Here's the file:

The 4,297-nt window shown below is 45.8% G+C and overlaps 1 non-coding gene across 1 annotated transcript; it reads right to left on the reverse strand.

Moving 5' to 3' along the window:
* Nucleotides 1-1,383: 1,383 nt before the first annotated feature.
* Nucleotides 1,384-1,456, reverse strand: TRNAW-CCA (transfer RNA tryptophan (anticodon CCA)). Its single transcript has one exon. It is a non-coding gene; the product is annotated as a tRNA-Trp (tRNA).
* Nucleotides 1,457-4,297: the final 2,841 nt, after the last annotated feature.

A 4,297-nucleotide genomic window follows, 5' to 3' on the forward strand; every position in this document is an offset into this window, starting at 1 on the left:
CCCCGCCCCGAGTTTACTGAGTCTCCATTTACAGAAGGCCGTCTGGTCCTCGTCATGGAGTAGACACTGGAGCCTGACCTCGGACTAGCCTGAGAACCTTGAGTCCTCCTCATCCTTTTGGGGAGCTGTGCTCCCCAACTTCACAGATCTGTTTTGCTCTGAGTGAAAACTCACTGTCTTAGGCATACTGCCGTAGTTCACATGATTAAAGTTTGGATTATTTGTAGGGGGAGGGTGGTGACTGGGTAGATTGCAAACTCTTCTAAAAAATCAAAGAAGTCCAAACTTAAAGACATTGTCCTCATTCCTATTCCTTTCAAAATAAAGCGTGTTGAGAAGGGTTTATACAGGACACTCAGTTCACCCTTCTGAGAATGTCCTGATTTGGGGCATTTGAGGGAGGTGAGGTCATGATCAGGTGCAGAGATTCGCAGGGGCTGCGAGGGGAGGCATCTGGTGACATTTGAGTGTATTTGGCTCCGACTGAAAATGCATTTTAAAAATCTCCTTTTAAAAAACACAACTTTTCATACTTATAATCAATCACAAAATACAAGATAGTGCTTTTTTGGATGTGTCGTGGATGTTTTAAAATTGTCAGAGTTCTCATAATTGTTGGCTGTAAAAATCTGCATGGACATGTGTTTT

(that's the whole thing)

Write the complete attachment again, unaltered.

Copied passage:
The 4,297-nt window shown below is 45.8% G+C and overlaps 1 non-coding gene across 1 annotated transcript; it reads right to left on the reverse strand.

Moving 5' to 3' along the window:
* Nucleotides 1-1,383: 1,383 nt before the first annotated feature.
* Nucleotides 1,384-1,456, reverse strand: TRNAW-CCA (transfer RNA tryptophan (anticodon CCA)). Its single transcript has one exon. It is a non-coding gene; the product is annotated as a tRNA-Trp (tRNA).
* Nucleotides 1,457-4,297: the final 2,841 nt, after the last annotated feature.

A 4,297-nucleotide genomic window follows, 5' to 3' on the forward strand; every position in this document is an offset into this window, starting at 1 on the left:
CCCCGCCCCGAGTTTACTGAGTCTCCATTTACAGAAGGCCGTCTGGTCCTCGTCATGGAGTAGACACTGGAGCCTGACCTCGGACTAGCCTGAGAACCTTGAGTCCTCCTCATCCTTTTGGGGAGCTGTGCTCCCCAACTTCACAGATCTGTTTTGCTCTGAGTGAAAACTCACTGTCTTAGGCATACTGCCGTAGTTCACATGATTAAAGTTTGGATTATTTGTAGGGGGAGGGTGGTGACTGGGTAGATTGCAAACTCTTCTAAAAAATCAAAGAAGTCCAAACTTAAAGACATTGTCCTCATTCCTATTCCTTTCAAAATAAAGCGTGTTGAGAAGGGTTTATACAGGACACTCAGTTCACCCTTCTGAGAATGTCCTGATTTGGGGCATTTGAGGGAGGTGAGGTCATGATCAGGTGCAGAGATTCGCAGGGGCTGCGAGGGGAGGCATCTGGTGACATTTGAGTGTATTTGGCTCCGACTGAAAATGCATTTTAAAAATCTCCTTTTAAAAAACACAACTTTTCATACTTATAATCAATCACAAAATACAAGATAGTGCTTTTTTGGATGTGTCGTGGATGTTTTAAAATTGTCAGAGTTCTCATAATTGTTGGCTGTAAAAATCTGCATGGACATGTGTTTT